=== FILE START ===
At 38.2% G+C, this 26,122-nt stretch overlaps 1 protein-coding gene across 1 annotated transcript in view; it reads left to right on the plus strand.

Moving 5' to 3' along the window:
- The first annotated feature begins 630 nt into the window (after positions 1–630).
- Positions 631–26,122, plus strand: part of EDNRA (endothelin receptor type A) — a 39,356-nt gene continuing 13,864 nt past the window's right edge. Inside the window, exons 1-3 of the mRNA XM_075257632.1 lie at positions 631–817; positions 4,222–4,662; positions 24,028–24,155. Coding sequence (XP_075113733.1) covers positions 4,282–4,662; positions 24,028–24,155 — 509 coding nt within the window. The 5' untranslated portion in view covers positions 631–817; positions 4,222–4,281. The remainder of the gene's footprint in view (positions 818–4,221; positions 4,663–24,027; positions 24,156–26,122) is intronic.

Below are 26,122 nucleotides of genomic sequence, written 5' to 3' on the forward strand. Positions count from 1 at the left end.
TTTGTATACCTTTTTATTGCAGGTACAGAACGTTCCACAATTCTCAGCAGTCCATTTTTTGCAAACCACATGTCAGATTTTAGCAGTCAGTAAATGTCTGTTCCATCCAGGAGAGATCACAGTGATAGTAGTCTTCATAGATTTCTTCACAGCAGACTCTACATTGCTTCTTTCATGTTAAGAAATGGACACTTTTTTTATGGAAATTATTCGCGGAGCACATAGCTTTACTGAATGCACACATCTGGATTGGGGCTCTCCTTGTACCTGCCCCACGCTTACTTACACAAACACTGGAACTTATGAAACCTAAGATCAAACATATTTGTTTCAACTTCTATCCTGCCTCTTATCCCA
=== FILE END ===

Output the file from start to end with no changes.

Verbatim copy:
At 38.2% G+C, this 26,122-nt stretch overlaps 1 protein-coding gene across 1 annotated transcript in view; it reads left to right on the plus strand.

Moving 5' to 3' along the window:
- The first annotated feature begins 630 nt into the window (after positions 1–630).
- Positions 631–26,122, plus strand: part of EDNRA (endothelin receptor type A) — a 39,356-nt gene continuing 13,864 nt past the window's right edge. Inside the window, exons 1-3 of the mRNA XM_075257632.1 lie at positions 631–817; positions 4,222–4,662; positions 24,028–24,155. Coding sequence (XP_075113733.1) covers positions 4,282–4,662; positions 24,028–24,155 — 509 coding nt within the window. The 5' untranslated portion in view covers positions 631–817; positions 4,222–4,281. The remainder of the gene's footprint in view (positions 818–4,221; positions 4,663–24,027; positions 24,156–26,122) is intronic.

Below are 26,122 nucleotides of genomic sequence, written 5' to 3' on the forward strand. Positions count from 1 at the left end.
TTTGTATACCTTTTTATTGCAGGTACAGAACGTTCCACAATTCTCAGCAGTCCATTTTTTGCAAACCACATGTCAGATTTTAGCAGTCAGTAAATGTCTGTTCCATCCAGGAGAGATCACAGTGATAGTAGTCTTCATAGATTTCTTCACAGCAGACTCTACATTGCTTCTTTCATGTTAAGAAATGGACACTTTTTTTATGGAAATTATTCGCGGAGCACATAGCTTTACTGAATGCACACATCTGGATTGGGGCTCTCCTTGTACCTGCCCCACGCTTACTTACACAAACACTGGAACTTATGAAACCTAAGATCAAACATATTTGTTTCAACTTCTATCCTGCCTCTTATCCCA